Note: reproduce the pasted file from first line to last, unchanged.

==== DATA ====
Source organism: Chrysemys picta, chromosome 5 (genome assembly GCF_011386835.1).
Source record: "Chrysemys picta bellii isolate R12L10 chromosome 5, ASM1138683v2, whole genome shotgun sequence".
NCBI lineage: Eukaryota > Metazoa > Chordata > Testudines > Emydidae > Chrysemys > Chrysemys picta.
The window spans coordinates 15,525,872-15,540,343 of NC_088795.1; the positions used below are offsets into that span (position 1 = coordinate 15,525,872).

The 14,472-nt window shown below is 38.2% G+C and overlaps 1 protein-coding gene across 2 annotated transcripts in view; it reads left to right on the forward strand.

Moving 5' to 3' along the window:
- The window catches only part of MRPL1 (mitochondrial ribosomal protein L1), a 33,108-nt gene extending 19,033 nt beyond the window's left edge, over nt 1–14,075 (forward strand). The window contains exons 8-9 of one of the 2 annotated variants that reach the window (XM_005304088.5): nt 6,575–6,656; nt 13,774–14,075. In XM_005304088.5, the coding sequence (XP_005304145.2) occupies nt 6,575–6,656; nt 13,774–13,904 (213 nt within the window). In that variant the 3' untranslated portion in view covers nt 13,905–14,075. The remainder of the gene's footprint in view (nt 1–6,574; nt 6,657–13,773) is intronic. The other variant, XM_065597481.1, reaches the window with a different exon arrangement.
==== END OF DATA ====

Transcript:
Source organism: Chrysemys picta, chromosome 5 (genome assembly GCF_011386835.1).
Source record: "Chrysemys picta bellii isolate R12L10 chromosome 5, ASM1138683v2, whole genome shotgun sequence".
NCBI lineage: Eukaryota > Metazoa > Chordata > Testudines > Emydidae > Chrysemys > Chrysemys picta.
The window spans coordinates 15,525,872-15,540,343 of NC_088795.1; the positions used below are offsets into that span (position 1 = coordinate 15,525,872).

The 14,472-nt window shown below is 38.2% G+C and overlaps 1 protein-coding gene across 2 annotated transcripts in view; it reads left to right on the forward strand.

Moving 5' to 3' along the window:
- The window catches only part of MRPL1 (mitochondrial ribosomal protein L1), a 33,108-nt gene extending 19,033 nt beyond the window's left edge, over nt 1–14,075 (forward strand). The window contains exons 8-9 of one of the 2 annotated variants that reach the window (XM_005304088.5): nt 6,575–6,656; nt 13,774–14,075. In XM_005304088.5, the coding sequence (XP_005304145.2) occupies nt 6,575–6,656; nt 13,774–13,904 (213 nt within the window). In that variant the 3' untranslated portion in view covers nt 13,905–14,075. The remainder of the gene's footprint in view (nt 1–6,574; nt 6,657–13,773) is intronic. The other variant, XM_065597481.1, reaches the window with a different exon arrangement.